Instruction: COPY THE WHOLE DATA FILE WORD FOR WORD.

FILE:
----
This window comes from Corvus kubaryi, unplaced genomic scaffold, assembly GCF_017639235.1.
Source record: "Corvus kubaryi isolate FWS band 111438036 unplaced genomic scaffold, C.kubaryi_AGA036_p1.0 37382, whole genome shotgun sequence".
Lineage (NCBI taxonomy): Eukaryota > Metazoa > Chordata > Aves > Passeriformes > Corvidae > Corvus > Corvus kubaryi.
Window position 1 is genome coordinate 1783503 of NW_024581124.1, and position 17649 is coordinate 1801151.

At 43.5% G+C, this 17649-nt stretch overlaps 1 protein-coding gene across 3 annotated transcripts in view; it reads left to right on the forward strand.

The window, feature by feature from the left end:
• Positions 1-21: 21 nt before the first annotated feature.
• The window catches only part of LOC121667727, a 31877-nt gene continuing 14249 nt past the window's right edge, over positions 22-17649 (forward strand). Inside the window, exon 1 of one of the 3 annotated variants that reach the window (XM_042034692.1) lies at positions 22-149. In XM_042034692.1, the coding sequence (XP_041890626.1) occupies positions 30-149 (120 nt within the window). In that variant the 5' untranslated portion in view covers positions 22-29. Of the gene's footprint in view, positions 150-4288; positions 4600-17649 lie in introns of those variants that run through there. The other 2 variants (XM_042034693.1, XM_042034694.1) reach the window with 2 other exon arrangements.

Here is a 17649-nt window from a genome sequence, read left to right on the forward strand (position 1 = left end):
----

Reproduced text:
This window comes from Corvus kubaryi, unplaced genomic scaffold, assembly GCF_017639235.1.
Source record: "Corvus kubaryi isolate FWS band 111438036 unplaced genomic scaffold, C.kubaryi_AGA036_p1.0 37382, whole genome shotgun sequence".
Lineage (NCBI taxonomy): Eukaryota > Metazoa > Chordata > Aves > Passeriformes > Corvidae > Corvus > Corvus kubaryi.
Window position 1 is genome coordinate 1783503 of NW_024581124.1, and position 17649 is coordinate 1801151.

At 43.5% G+C, this 17649-nt stretch overlaps 1 protein-coding gene across 3 annotated transcripts in view; it reads left to right on the forward strand.

The window, feature by feature from the left end:
• Positions 1-21: 21 nt before the first annotated feature.
• The window catches only part of LOC121667727, a 31877-nt gene continuing 14249 nt past the window's right edge, over positions 22-17649 (forward strand). Inside the window, exon 1 of one of the 3 annotated variants that reach the window (XM_042034692.1) lies at positions 22-149. In XM_042034692.1, the coding sequence (XP_041890626.1) occupies positions 30-149 (120 nt within the window). In that variant the 5' untranslated portion in view covers positions 22-29. Of the gene's footprint in view, positions 150-4288; positions 4600-17649 lie in introns of those variants that run through there. The other 2 variants (XM_042034693.1, XM_042034694.1) reach the window with 2 other exon arrangements.

Here is a 17649-nt window from a genome sequence, read left to right on the forward strand (position 1 = left end):